It always amazes me how the human mind works, how we can be so driven by emotion and history.
Someone I know recently made the point that it doesn't matter whether a birthmother's intentions when relinquishing were noble or just - it's only the perception that the adoptee has the relinquishment that matters to the adoptee. I think at some level I've always felt that I was "left." It didn't have to be the truth for me to feel that way. It's been a challenge for me in my relationship with Sylvia to put aside those emotions and feelings of rejection and deal with her as the person she is today, not the person that she was then, or even the person she is with the other members of my family. If I stay mad at her forever for those feelings of being abandoned, how can I ever have a relationship with her? Bottom line: I can't. To this day, I don't know if I want to or not.
Since I wrote my reunion story, my relationships with the members of my birthfamily have undergone so many changes, both positive and difficult. At the time of this writing (January 2002) I have not spoken to Sylvia in more than a year and a half. Maybe someday we will have a relationship with each other. Or, maybe we will not. I don't know.
I think I'm starting how to learn to conduct relationships with my birth relatives as individuals rather than as one massed entity. And they're somehow less intimidating when taking one by one. Our relationships seem to all have normalized into "givens." I know Vicki is there. I know Jennifer is there. I know Sylvia, grandmother, my brother Doug, Christan - all of them - are there. They're not going to abandon me or leave me behind. Don't get me wrong, I'm still learning. But I feel more grounded these days, more like a "real" person. I don't think the credit for that can go entirely to being reunited with my birthfamily - I've been through so many major changes in the last few years including the reunion, a divorce, a cross-country move, remarriage, the birth of my first child - and I think that all of these elements have helped to shape a better self-confidence and a firmer foundation in me. For the first time in my life I am learning to trust my feelings, to trust other people, and to open up to new possibilities. I find it easier to make friends, and easier to be open with other people. I feel like I know who I am now. Meeting Vicki was such a big part of that. Meeting someone in whom I could see nearly all of the elements of my own personality displayed without reservation, without apology, with total confidence and assurance helped me to see those things in me, helped me to identify myself and see that I am okay just the way I am. Seeing my birthfamily as a whole, warts and all, has helped me learn to accept other people more easily, to see that people aren't all good or all bad, but shades of both.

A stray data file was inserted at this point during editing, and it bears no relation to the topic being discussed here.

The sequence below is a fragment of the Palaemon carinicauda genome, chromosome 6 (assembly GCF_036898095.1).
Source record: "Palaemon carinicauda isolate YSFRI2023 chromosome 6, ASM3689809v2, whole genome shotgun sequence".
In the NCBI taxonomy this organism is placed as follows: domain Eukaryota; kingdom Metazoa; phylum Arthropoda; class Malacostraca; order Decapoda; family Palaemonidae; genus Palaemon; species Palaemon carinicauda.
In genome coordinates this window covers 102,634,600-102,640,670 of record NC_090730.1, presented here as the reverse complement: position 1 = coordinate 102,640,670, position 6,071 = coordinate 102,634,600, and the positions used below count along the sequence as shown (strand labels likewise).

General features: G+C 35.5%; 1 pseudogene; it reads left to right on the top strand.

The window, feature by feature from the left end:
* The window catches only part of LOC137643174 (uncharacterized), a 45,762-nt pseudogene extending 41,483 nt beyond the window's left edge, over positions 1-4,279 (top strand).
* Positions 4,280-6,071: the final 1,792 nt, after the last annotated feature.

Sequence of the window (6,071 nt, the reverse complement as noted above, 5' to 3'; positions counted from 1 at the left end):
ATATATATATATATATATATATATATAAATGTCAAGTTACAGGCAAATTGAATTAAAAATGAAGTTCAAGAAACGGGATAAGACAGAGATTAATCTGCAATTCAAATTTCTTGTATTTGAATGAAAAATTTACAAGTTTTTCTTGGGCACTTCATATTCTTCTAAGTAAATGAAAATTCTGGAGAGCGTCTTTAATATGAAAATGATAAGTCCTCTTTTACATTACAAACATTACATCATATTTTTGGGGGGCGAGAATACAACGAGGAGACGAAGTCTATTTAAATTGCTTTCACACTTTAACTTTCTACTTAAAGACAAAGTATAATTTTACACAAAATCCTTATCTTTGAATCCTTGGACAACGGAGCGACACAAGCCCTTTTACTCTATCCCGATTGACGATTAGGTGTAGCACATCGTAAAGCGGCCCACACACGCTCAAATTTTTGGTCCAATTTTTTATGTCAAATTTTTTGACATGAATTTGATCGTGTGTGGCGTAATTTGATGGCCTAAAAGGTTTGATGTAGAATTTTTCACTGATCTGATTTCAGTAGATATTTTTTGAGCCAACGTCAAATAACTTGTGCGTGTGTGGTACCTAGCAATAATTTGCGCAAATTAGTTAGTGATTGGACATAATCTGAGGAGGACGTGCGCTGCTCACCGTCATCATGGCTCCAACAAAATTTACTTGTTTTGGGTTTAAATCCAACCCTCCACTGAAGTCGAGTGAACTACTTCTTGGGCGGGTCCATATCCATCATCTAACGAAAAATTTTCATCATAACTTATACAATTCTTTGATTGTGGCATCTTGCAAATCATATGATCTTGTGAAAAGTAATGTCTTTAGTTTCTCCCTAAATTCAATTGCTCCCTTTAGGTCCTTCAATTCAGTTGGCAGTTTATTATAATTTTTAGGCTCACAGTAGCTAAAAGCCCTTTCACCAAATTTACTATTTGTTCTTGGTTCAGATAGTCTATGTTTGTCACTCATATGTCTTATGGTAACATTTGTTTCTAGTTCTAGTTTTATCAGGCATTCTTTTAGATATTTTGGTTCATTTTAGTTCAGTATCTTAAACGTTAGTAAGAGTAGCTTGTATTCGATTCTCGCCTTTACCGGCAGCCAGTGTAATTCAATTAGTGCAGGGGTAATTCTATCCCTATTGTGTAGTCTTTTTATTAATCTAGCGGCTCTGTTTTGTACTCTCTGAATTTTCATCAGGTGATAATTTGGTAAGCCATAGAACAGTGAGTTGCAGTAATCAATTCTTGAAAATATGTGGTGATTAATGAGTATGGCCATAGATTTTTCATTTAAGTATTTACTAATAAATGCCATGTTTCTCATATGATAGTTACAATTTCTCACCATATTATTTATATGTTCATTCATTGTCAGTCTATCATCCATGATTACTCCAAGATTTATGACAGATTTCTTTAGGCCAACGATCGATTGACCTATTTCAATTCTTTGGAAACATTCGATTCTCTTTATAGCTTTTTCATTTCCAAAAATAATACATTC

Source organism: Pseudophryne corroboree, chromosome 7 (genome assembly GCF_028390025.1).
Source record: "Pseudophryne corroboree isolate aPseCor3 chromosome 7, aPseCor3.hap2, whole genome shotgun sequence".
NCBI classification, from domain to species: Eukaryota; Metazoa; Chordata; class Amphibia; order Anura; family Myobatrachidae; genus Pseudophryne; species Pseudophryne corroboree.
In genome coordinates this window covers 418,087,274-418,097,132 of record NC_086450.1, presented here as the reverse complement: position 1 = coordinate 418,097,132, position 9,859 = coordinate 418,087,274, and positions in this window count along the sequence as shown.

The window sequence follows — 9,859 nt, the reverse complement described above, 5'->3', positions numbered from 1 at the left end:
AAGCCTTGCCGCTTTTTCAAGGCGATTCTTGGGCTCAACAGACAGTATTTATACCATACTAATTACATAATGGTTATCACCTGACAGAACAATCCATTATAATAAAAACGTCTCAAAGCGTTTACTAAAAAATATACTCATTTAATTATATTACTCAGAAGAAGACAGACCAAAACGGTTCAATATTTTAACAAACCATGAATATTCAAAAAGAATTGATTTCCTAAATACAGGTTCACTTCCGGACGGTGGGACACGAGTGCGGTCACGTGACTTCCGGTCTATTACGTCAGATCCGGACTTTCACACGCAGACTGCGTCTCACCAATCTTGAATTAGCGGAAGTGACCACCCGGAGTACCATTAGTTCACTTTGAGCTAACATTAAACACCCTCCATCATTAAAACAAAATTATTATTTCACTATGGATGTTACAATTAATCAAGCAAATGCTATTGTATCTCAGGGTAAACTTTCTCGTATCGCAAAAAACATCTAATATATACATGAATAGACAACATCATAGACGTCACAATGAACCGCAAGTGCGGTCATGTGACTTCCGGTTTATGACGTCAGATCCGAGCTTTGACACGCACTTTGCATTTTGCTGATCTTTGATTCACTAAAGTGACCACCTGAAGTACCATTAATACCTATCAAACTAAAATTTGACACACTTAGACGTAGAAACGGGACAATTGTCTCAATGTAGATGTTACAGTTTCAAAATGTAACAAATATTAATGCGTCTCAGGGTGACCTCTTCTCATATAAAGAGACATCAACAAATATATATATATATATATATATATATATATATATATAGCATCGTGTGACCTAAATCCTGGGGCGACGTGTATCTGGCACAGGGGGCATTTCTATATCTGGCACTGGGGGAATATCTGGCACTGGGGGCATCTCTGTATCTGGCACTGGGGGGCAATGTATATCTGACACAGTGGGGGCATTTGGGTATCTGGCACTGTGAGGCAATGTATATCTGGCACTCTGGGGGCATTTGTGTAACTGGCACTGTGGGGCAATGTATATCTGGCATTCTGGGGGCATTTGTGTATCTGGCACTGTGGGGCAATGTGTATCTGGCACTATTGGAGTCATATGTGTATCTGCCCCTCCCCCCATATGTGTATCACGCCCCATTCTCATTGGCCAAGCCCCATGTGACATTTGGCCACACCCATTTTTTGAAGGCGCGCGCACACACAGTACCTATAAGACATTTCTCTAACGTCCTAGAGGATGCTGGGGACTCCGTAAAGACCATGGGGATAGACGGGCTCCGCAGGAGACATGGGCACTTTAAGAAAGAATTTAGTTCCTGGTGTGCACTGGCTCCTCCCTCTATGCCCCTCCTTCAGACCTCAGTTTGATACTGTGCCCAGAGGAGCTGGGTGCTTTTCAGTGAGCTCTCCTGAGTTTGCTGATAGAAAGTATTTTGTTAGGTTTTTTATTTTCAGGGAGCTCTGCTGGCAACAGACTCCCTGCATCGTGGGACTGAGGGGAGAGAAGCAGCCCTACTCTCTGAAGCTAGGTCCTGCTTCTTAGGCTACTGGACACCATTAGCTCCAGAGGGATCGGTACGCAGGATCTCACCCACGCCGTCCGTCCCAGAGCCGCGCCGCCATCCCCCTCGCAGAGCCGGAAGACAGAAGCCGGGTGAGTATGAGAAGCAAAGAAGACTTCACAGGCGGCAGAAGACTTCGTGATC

I'm probably done updating these pages for a while now. With my daughter in my life and my relationships with my families growing and changing (as family relationships do) it is impossible to provide any reasonably coherent updates to the story on a regular basis. My birth family has become regular family - just like any other family, we talk, we fight, we complain, we compliment, we love, and we coexist together in that eternal push and pull that all families experience. If you are filled with a burning desire to know more, feel free to drop me an email and I'll be happy to fill you in.